As the Chair said, I’m a professor in economics and psychology at Carnegie Mellon University
Let me begin my testimony by noting that I’m not an expert in accounting or auditing. Instead, my expertise is in the psychology of human judgment.
The research on human judgment is relevant to debate over changes in policy because, ultimately, the proposed rule changes are designed to influence the judgmental processes of auditors.
In a series of experiments examining a self-serving bias that I believe present a close analogy to the situation of auditing, my colleagues and I presented research subjects with diverse materials from a lawsuit resulting from a collision between an automobile and a motorcycle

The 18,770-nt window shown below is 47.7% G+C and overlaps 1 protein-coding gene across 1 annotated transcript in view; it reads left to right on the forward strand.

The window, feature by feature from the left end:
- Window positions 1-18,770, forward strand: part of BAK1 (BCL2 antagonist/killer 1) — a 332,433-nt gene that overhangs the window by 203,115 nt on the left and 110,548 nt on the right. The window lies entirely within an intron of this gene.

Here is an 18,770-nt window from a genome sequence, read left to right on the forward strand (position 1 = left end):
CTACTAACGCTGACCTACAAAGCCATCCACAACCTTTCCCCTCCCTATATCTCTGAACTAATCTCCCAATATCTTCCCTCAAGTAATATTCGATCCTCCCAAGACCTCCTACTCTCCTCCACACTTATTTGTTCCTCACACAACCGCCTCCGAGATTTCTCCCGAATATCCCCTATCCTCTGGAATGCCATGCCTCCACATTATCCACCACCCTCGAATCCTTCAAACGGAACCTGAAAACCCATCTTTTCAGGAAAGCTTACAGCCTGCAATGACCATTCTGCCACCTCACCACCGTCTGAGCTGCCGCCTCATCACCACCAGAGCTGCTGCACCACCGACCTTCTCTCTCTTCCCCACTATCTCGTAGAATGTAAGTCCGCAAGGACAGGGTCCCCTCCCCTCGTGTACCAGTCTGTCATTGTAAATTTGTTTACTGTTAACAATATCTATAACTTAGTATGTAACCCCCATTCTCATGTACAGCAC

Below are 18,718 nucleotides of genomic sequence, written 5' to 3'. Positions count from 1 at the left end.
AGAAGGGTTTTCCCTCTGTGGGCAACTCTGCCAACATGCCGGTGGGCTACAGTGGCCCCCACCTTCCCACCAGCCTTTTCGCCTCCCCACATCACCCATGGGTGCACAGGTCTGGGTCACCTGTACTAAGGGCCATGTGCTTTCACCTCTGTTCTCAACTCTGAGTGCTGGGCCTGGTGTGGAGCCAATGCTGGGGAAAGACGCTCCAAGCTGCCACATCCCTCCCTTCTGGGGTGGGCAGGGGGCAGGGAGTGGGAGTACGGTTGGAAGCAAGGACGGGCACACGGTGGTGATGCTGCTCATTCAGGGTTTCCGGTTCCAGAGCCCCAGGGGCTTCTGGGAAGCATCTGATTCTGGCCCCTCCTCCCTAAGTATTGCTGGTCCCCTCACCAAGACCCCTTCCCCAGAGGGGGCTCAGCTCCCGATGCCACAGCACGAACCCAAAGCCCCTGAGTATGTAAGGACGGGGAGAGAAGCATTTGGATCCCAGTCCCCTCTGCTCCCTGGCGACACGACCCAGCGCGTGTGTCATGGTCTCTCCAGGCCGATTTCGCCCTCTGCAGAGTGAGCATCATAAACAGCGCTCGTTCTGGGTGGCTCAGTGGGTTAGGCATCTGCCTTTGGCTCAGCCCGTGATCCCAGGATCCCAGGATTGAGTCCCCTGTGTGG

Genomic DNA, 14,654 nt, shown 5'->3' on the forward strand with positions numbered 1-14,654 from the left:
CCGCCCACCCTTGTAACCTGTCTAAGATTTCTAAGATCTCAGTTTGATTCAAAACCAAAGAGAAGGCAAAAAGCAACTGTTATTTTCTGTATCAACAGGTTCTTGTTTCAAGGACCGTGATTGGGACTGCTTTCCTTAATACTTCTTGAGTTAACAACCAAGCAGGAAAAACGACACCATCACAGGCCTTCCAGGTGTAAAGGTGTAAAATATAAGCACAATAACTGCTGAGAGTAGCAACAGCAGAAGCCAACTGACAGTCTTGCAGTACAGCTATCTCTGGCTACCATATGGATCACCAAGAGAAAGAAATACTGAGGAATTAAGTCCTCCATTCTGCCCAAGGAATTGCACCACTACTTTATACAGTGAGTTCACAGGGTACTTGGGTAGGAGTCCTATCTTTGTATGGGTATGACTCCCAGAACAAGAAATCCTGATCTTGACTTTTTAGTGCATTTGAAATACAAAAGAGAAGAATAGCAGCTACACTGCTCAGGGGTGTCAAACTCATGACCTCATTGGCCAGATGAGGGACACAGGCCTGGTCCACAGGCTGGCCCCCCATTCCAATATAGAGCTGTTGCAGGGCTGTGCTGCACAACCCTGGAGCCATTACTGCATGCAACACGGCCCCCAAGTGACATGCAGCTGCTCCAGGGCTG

The rule revisions being discussed today are intended to mitigate problems associated with a lack of independence and auditor judgments. There appears to be a growing concern that some auditors are not scrutinizing the accounts of their clients with sufficient objectivity to ensure that the public is supplied with high-quality impartial judgments of companies’ financial health.
By eliminating some conflicts of interest, the proposed rule changes are intended to reduce some of the incentives that auditors would otherwise face to submit audits that benefit the firms they audit rather than the general public. (más…)